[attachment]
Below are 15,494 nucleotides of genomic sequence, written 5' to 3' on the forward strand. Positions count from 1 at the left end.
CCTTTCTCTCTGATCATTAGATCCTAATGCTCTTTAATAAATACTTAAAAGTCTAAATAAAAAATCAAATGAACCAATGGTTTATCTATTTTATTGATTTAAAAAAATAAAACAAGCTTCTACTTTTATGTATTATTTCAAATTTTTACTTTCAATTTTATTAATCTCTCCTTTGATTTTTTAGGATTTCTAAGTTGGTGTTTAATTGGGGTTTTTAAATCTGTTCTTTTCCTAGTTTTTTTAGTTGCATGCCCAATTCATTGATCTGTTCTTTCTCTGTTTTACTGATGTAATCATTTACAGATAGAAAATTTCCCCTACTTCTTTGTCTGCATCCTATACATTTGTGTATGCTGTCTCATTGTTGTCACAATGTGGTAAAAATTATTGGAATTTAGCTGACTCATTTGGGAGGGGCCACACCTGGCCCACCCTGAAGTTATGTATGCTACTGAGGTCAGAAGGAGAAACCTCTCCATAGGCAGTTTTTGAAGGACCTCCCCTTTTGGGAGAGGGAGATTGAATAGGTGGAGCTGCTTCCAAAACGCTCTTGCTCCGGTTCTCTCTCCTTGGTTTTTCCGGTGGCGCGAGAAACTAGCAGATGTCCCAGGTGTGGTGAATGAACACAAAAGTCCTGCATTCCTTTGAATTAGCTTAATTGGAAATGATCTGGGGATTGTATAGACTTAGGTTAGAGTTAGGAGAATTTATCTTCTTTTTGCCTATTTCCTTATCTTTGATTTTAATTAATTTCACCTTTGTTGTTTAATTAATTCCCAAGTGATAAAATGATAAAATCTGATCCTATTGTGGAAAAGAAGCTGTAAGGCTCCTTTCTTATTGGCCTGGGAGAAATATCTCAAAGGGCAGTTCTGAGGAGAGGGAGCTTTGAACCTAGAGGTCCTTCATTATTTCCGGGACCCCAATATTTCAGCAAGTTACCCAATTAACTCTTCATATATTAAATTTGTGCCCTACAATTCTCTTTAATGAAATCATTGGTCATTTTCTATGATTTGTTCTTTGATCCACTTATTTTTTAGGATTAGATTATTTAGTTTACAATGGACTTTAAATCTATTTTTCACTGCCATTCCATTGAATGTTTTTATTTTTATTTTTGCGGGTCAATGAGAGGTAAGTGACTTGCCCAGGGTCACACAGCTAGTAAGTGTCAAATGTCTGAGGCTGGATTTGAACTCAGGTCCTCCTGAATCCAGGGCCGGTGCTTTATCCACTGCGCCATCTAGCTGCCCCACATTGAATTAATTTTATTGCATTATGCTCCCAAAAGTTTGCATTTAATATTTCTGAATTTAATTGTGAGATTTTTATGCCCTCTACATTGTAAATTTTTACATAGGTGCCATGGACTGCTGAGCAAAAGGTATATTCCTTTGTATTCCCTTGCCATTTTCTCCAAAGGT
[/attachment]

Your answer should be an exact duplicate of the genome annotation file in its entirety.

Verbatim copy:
Below are 15,494 nucleotides of genomic sequence, written 5' to 3' on the forward strand. Positions count from 1 at the left end.
CCTTTCTCTCTGATCATTAGATCCTAATGCTCTTTAATAAATACTTAAAAGTCTAAATAAAAAATCAAATGAACCAATGGTTTATCTATTTTATTGATTTAAAAAAATAAAACAAGCTTCTACTTTTATGTATTATTTCAAATTTTTACTTTCAATTTTATTAATCTCTCCTTTGATTTTTTAGGATTTCTAAGTTGGTGTTTAATTGGGGTTTTTAAATCTGTTCTTTTCCTAGTTTTTTTAGTTGCATGCCCAATTCATTGATCTGTTCTTTCTCTGTTTTACTGATGTAATCATTTACAGATAGAAAATTTCCCCTACTTCTTTGTCTGCATCCTATACATTTGTGTATGCTGTCTCATTGTTGTCACAATGTGGTAAAAATTATTGGAATTTAGCTGACTCATTTGGGAGGGGCCACACCTGGCCCACCCTGAAGTTATGTATGCTACTGAGGTCAGAAGGAGAAACCTCTCCATAGGCAGTTTTTGAAGGACCTCCCCTTTTGGGAGAGGGAGATTGAATAGGTGGAGCTGCTTCCAAAACGCTCTTGCTCCGGTTCTCTCTCCTTGGTTTTTCCGGTGGCGCGAGAAACTAGCAGATGTCCCAGGTGTGGTGAATGAACACAAAAGTCCTGCATTCCTTTGAATTAGCTTAATTGGAAATGATCTGGGGATTGTATAGACTTAGGTTAGAGTTAGGAGAATTTATCTTCTTTTTGCCTATTTCCTTATCTTTGATTTTAATTAATTTCACCTTTGTTGTTTAATTAATTCCCAAGTGATAAAATGATAAAATCTGATCCTATTGTGGAAAAGAAGCTGTAAGGCTCCTTTCTTATTGGCCTGGGAGAAATATCTCAAAGGGCAGTTCTGAGGAGAGGGAGCTTTGAACCTAGAGGTCCTTCATTATTTCCGGGACCCCAATATTTCAGCAAGTTACCCAATTAACTCTTCATATATTAAATTTGTGCCCTACAATTCTCTTTAATGAAATCATTGGTCATTTTCTATGATTTGTTCTTTGATCCACTTATTTTTTAGGATTAGATTATTTAGTTTACAATGGACTTTAAATCTATTTTTCACTGCCATTCCATTGAATGTTTTTATTTTTATTTTTGCGGGTCAATGAGAGGTAAGTGACTTGCCCAGGGTCACACAGCTAGTAAGTGTCAAATGTCTGAGGCTGGATTTGAACTCAGGTCCTCCTGAATCCAGGGCCGGTGCTTTATCCACTGCGCCATCTAGCTGCCCCACATTGAATTAATTTTATTGCATTATGCTCCCAAAAGTTTGCATTTAATATTTCTGAATTTAATTGTGAGATTTTTATGCCCTCTACATTGTAAATTTTTACATAGGTGCCATGGACTGCTGAGCAAAAGGTATATTCCTTTGTATTCCCTTGCCATTTTCTCCAAAGGT